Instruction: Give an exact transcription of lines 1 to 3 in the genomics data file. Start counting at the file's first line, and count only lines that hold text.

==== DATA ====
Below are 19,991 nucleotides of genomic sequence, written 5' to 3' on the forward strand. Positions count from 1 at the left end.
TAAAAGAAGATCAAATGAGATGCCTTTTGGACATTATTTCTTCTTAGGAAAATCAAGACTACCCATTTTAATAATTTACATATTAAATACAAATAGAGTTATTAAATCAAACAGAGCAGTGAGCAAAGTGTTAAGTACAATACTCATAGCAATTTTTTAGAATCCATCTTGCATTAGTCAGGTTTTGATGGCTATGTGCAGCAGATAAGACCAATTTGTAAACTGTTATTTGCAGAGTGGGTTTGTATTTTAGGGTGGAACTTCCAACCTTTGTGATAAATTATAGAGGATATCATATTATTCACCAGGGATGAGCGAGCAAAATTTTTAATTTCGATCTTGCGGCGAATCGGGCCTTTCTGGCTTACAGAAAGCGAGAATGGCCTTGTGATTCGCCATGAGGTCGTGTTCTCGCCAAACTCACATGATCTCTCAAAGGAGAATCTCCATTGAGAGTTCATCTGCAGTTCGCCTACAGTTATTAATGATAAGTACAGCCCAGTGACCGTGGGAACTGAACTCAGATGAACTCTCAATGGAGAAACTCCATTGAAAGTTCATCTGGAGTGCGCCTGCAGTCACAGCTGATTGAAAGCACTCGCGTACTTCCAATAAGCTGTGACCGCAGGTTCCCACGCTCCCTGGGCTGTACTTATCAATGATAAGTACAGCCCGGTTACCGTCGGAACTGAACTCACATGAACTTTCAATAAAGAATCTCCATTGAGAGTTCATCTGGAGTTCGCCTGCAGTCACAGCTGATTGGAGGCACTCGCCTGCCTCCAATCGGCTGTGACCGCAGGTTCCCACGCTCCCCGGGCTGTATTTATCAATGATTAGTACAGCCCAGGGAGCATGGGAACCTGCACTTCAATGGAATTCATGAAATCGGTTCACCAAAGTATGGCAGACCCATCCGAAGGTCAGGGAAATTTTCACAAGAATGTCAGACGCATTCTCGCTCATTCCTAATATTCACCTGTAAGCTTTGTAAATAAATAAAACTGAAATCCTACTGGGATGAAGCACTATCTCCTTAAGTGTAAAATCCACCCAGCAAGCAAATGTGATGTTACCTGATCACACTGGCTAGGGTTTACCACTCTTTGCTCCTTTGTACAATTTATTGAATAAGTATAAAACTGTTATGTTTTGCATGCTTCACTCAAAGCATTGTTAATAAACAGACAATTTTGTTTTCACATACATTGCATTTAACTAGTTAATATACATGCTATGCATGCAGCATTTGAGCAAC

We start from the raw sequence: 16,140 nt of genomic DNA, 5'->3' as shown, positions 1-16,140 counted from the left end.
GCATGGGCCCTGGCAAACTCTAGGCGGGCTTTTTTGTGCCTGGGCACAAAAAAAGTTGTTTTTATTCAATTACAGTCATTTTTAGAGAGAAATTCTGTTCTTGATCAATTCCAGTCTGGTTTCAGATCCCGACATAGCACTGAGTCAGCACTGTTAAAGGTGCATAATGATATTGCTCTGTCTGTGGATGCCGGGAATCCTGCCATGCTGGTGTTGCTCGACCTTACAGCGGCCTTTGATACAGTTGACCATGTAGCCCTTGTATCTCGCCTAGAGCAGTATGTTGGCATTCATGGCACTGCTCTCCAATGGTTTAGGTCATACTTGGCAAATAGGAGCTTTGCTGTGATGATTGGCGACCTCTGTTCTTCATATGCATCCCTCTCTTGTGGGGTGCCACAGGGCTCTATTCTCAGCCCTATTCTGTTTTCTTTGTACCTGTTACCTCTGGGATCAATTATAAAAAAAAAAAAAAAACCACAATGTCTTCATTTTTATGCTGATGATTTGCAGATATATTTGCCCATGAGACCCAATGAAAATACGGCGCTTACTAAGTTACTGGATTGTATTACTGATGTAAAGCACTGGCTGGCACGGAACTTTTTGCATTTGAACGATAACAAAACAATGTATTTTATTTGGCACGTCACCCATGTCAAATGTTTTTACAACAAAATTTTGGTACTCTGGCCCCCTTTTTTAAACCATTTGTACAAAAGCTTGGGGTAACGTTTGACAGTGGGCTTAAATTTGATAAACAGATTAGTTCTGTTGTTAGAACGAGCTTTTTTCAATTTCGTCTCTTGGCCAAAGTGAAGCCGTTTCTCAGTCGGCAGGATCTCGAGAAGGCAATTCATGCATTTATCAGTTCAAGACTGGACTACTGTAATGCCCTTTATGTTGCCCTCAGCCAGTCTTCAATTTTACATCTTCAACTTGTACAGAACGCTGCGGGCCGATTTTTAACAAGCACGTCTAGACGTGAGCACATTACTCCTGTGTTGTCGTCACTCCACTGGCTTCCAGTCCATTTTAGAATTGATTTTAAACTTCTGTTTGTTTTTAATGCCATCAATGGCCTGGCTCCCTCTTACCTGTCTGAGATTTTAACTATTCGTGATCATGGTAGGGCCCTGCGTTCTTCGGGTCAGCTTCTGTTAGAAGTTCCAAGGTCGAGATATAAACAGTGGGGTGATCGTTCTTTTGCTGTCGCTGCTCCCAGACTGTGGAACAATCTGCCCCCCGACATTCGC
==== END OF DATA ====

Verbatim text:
Below are 19,991 nucleotides of genomic sequence, written 5' to 3' on the forward strand. Positions count from 1 at the left end.
TAAAAGAAGATCAAATGAGATGCCTTTTGGACATTATTTCTTCTTAGGAAAATCAAGACTACCCATTTTAATAATTTACATATTAAATACAAATAGAGTTATTAAATCAAACAGAGCAGTGAGCAAAGTGTTAAGTACAATACTCATAGCAATTTTTTAGAATCCATCTTGCATTAGTCAGGTTTTGATGGCTATGTGCAGCAGATAAGACCAATTTGTAAACTGTTATTTGCAGAGTGGGTTTGTATTTTAGGGTGGAACTTCCAACCTTTGTGATAAATTATAGAGGATATCATATTATTCACCAGGGATGAGCGAGCAAAATTTTTAATTTCGATCTTGCGGCGAATCGGGCCTTTCTGGCTTACAGAAAGCGAGAATGGCCTTGTGATTCGCCATGAGGTCGTGTTCTCGCCAAACTCACATGATCTCTCAAAGGAGAATCTCCATTGAGAGTTCATCTGCAGTTCGCCTACAGTTATTAATGATAAGTACAGCCCAGTGACCGTGGGAACTGAACTCAGATGAACTCTCAATGGAGAAACTCCATTGAAAGTTCATCTGGAGTGCGCCTGCAGTCACAGCTGATTGAAAGCACTCGCGTACTTCCAATAAGCTGTGACCGCAGGTTCCCACGCTCCCTGGGCTGTACTTATCAATGATAAGTACAGCCCGGTTACCGTCGGAACTGAACTCACATGAACTTTCAATAAAGAATCTCCATTGAGAGTTCATCTGGAGTTCGCCTGCAGTCACAGCTGATTGGAGGCACTCGCCTGCCTCCAATCGGCTGTGACCGCAGGTTCCCACGCTCCCCGGGCTGTATTTATCAATGATTAGTACAGCCCAGGGAGCATGGGAACCTGCACTTCAATGGAATTCATGAAATCGGTTCACCAAAGTATGGCAGACCCATCCGAAGGTCAGGGAAATTTTCACAAGAATGTCAGACGCATTCTCGCTCATTCCTAATATTCACCTGTAAGCTTTGTAAATAAATAAAACTGAAATCCTACTGGGATGAAGCACTATCTCCTTAAGTGTAAAATCCACCCAGCAAGCAAATGTGATGTTACCTGATCACACTGGCTAGGGTTTACCACTCTTTGCTCCTTTGTACAATTTATTGAATAAGTATAAAACTGTTATGTTTTGCATGCTTCACTCAAAGCATTGTTAATAAACAGACAATTTTGTTTTCACATACATTGCATTTAACTAGTTAATATACATGCTATGCATGCAGCATTTGAGCAAC

We start from the raw sequence: 16,140 nt of genomic DNA, 5'->3' as shown, positions 1-16,140 counted from the left end.